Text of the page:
However, the density map of objects does count multiple times indirectly. It needs to properly predict a density map of objects which is generated from a small Gaussian with the mean at the point annotation. The values they need to predict vary as some are at the mean and some are not. It doesn’t take into account the receptive field so the objects may be in view and the network has to suppress its prediction.

Many approaches were introduced to predict a better density map. Fiaschi 2012 [7] used a regression forest instead of a linear model to make the density prediction based on BoW-SIFT features. Arteta 2014 [1] proposed an interactive counting algorithm which would extend this algorithm to more dynamically learn to count various concepts in the image. Xie 2016 [24] introduced deep neural networks to this problem. Their method built a network which would convolve a region to a density map. Once this network was trained it can be run in a fully convolutional way similar to our method. However, these approaches focus on predicting a density map which differentiates them from our work.

Arteta 2016 [2] discuss new approaches past the density model. Their focus is different than our work. They tackle the problem of incorporating multiple point annotations from noisy crowd sourced data. They also utilize segmentation of the background to filter our erroneous predictions that may happen there.

In Segui [20] their method takes the entire image as input and output a single count value using fully connected layers to break the spatial relationship. They discover that a network can learn to count and while doing this they learn features for identifying the objects such as MNIST digits. We use this idea in that the regression network is learning to count the frame. But we expect it to produce errors so we perform this task redundantly.

Xie in 2015 [25] presented an interesting idea similar to the direction we are going in. Their goal is to predict a proximity map which consists of cone shaped distributions over each cell which smooths each cell prediction using surrounding detections. This cone extended only 5 pixels from the point annotation which was the average size of the cell. However, this approach is more in line with a density map than a count map.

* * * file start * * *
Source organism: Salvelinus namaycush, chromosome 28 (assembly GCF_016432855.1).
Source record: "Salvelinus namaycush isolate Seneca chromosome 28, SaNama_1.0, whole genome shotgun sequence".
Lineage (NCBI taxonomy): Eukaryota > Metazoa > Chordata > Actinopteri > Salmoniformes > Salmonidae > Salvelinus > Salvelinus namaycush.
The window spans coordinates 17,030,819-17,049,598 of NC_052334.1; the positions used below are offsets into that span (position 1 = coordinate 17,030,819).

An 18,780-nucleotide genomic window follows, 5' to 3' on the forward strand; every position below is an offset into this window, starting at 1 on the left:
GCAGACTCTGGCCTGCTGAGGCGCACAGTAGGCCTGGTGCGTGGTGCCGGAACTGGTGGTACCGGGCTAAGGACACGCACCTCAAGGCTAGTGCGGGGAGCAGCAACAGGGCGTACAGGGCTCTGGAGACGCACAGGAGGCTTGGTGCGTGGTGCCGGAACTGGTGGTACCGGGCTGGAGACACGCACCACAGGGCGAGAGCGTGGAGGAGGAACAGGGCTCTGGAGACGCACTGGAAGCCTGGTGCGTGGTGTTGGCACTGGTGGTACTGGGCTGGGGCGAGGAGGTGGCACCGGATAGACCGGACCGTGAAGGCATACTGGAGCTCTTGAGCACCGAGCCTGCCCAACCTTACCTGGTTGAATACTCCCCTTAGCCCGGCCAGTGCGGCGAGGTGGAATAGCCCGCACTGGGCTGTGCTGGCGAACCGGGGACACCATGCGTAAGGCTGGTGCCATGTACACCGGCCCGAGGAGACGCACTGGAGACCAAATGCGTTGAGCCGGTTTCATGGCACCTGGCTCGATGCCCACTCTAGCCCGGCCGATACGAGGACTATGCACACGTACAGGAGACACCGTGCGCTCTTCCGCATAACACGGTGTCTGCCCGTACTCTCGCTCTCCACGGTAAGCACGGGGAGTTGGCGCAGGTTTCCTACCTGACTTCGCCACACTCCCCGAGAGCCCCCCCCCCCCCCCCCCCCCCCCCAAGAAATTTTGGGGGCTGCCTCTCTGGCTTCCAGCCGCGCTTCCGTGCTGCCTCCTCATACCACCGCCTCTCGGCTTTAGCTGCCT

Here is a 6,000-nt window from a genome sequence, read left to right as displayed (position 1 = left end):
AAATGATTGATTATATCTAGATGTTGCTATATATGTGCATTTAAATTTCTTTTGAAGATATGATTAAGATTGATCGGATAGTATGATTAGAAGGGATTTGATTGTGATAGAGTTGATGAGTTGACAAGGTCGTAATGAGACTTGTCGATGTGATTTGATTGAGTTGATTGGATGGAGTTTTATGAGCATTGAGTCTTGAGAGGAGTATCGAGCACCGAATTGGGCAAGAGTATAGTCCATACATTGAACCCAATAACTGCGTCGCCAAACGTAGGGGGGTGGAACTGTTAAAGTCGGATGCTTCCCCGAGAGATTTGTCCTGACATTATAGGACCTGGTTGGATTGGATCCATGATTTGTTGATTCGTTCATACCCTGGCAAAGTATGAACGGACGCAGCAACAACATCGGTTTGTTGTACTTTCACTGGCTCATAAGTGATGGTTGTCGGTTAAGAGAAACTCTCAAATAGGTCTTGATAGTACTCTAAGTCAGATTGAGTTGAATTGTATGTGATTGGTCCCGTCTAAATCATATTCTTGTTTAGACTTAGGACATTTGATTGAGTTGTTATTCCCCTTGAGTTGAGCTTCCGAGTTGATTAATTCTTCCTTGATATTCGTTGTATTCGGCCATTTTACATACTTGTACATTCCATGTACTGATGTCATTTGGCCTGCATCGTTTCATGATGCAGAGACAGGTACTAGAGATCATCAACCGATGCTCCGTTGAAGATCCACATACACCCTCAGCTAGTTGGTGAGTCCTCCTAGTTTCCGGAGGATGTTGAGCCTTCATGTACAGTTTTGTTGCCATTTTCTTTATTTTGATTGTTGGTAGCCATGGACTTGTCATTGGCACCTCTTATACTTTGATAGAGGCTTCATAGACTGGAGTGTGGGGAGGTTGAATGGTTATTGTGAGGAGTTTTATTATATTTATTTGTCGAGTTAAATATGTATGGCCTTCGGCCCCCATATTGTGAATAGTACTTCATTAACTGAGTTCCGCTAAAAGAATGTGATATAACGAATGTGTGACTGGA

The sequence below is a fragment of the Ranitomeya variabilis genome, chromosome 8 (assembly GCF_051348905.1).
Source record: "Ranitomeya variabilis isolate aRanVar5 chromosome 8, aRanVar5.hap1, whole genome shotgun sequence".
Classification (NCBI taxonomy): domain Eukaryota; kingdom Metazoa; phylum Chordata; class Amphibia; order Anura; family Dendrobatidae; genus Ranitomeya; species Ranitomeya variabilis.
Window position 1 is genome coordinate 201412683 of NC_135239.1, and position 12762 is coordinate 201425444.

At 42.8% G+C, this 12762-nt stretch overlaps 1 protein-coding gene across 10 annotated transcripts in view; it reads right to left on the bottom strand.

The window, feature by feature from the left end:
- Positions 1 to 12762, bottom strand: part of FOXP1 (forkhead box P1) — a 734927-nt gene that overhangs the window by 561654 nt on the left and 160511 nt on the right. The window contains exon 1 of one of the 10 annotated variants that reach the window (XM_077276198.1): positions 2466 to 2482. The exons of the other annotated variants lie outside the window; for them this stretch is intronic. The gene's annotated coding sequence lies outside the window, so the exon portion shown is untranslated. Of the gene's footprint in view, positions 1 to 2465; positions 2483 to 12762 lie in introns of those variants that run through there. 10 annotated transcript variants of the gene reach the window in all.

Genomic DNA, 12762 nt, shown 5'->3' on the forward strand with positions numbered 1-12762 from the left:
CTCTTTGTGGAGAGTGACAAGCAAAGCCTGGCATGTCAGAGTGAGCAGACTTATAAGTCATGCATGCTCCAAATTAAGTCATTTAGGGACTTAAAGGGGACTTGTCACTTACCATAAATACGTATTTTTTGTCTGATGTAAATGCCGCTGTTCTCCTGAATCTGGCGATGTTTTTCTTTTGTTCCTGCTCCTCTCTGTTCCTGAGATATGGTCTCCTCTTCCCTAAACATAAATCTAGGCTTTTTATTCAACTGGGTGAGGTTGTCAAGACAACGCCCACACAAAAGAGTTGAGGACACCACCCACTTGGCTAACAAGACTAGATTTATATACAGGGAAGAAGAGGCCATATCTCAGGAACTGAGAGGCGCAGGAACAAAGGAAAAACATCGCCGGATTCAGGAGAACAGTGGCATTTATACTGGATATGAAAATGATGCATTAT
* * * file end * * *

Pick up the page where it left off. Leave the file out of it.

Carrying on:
3 Fully Convolutional Redundant Counting

Symbol Description
input image
target image, constructed from
image of point notations
stride length
width / length of receptive field
receptive field associated with
map of predicted counts for
number of training / validation images
Table 1: Notation used in this paper.

3.1 Problem Statement

We would like to obtain the count of objects in an input image being given only a few training examples with point annotations of each object. The objects to count are often very small, and the overall image very large. Because counting is labor-intensive, there are often few labeled images in practice.

Figure 4:

The Count-ception network architecture that is used for the regression network. Each intermediate tensor is labeled (filter size) x # filters There are two points in the network where the size is reduced. The

convolutions are padded so they do not reduce the size. Batch Normalization layers are inserted after each convolution but not pictured here.

3.2 Overview of Technique

Motivation: We want to merge the idea of networks that count everything in their receptive field by Segui [20] with the density map of objects by Lempitsky and Zisserman [15] using fully convolutional processing like Xie [24] and Arteta [2].

Technique: Instead of using a CNN that takes the entire image as input and produces a single prediction for the number of objects we use a smaller network that is run over the image to produce an intermediate count map. This smaller network is trained to count the number of objects in its receptive field. More formally; we process the image with this network in a fully convolutional way to produce a matrix that represents the counts of objects for a specific receptive field of a sub-network that performs the counting. A high-level overview:

  1. Pre-process image by padding

  2. Process image in a fully convolutional way

  3. Combine all counts together into total count for image

The fully convolutional network processes an image by applying a network with a small receptive field on the entire image. This has two effects which reduce overfitting. First, by being small, the fully convolutional network has much fewer parameters than a network trained on the entire image. Second, by splitting up an image, the fully convolutional network has much more training data to fit parameters on.

The following discussions will consider a receptive field of for simplicity and in order to have concrete examples. This method can be used with any receptive field size. An overview of the process is shown in Figure 5.